Someone gave me a pig heart in a mason jar. It was in the context of art, I believe. It was chained to a gourd and spattered with the expected colors of paint. And it was indeed, really and truly, a pig’s heart. I’m vegan and so it was kind of upsetting and pretty ironic, really, because it was the type of person I would want to guess was infatuated or obsessed. So in that context it made it even more shocking. They handed it to me at a show. That was around the same time that I saw for the first time a portrait tattoo of myself. And that was kind of a bittersweet experience. I love that, I’m not going to pretend. It’s cool and touching, really, to see someone who has gotten a portrait of me tattooed on their body although, of course, it is a little surreal, especially the first time. 

 

There was the expected shock of being like, “Wow, there is a portrait of me tattooed on another person, this is the first time I’ve ever seen that, that is really wild, it is totally an honor, and it is interesting and cool.” Immediately all the images of portrait tattoos of artists that I’d seen in the past rushed through my head and I considered who I would get a portrait tattoo of, and all this pointed to what I had created and the extent to which it had affected that person to cause them to do something like that. 

 

However, all that aside, the first one I saw—the portrait the girl got of me was a photograph of myself that I never wanted to be released. It was a photograph that I really didn’t like. I had done a project with the Samhain guys called Son of Sam. We had done a photo shoot and then right after I went to Europe with AFI. I didn’t really know the other guys in Son of Sam that well. At the photo shoot, one of the members of the band suggested we take a shot with all of us standing in a row with our arms folded across our chests like corpses in coffins. I didn’t want to do that but I was the young kid in the band and I wanted to be a team player. So I did it thinking it would never be used because we’re all going to pick which photos get used for this album when the time comes.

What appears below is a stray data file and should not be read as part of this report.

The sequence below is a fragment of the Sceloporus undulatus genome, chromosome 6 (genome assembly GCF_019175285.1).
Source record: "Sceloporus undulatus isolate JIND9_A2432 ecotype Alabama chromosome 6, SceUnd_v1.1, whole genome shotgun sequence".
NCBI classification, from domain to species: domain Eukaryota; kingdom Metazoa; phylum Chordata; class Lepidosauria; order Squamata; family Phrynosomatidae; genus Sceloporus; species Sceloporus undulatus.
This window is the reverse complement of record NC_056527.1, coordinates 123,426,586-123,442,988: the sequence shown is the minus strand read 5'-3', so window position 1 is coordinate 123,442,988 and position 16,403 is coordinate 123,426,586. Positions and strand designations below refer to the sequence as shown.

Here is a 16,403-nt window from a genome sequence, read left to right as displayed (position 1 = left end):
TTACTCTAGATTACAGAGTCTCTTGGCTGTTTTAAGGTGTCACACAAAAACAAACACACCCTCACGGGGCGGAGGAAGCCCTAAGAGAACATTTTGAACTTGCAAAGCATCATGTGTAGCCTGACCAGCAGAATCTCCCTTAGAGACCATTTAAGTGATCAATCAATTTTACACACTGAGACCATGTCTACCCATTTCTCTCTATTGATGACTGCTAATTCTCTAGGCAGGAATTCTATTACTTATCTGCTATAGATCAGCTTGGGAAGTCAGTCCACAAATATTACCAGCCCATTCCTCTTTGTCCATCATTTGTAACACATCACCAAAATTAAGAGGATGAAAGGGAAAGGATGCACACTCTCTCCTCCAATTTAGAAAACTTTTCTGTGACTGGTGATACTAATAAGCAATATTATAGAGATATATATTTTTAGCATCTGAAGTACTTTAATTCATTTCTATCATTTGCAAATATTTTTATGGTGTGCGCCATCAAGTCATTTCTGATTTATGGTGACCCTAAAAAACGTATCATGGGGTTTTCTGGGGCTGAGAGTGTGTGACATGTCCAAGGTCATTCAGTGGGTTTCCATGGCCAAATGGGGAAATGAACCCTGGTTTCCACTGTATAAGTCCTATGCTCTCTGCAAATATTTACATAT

Then while I was in Europe, not only did they not use the artwork I had arranged, made by Linas Garsys, which was totally awesome but all of a sudden the record comes out with a picture of a girl in a graveyard on the cover and then on the inside there’s each of us in that awful “groundbreaking” position. It was certainly the only promo photo that I’ve ever done that I would have definitely disapproved of. The circumstance was what had allowed it to happen. If it had been my own band, we would have never have allowed. On a photo shoot when the photographer wants you to all stick your tongues out or do something silly or jump or, you know, he says, “We brought in this wolf for you to sit on and pose with”—we can say no. We know even if we would never use that picture it will somehow get used. 

 

So the girl who had this as a tattoo, she rolled up her sleeve and I was polite and said, “I’m really honored, that’s great.” While the whole time I’m thing about how I really, really wish it wasn’t that picture. 

 

Conversely, since then, of the portrait tattoos I’ve seen of myself [laughing that there are enough that he can pick favorites], one of my many favorite tattoos I’ve seen of myself is from a photo shoot I did for the cover of a compilation called Punk Fiction that came out in the 90s. And my friend who was putting it together asked me to re-create the movie poster for Pulp Fiction with me in place of Uma Thurman as Mia Wallace on the bed smoking a cigarette with the wig on and everything. So I went in and did that and it was the cover of the record and posters were made. Since then I’ve seen a portrait tattoo of me as Mia Wallace. That’s my favorite. And that was years before I was publicly dressing as a woman, which I’ve been doing for years now onstage and off. I think Mia Wallace was just one of my earlier excuses to strut around in women’s clothing.

 

Davey Havok, vocalist

 

Illustration by Christian Gordy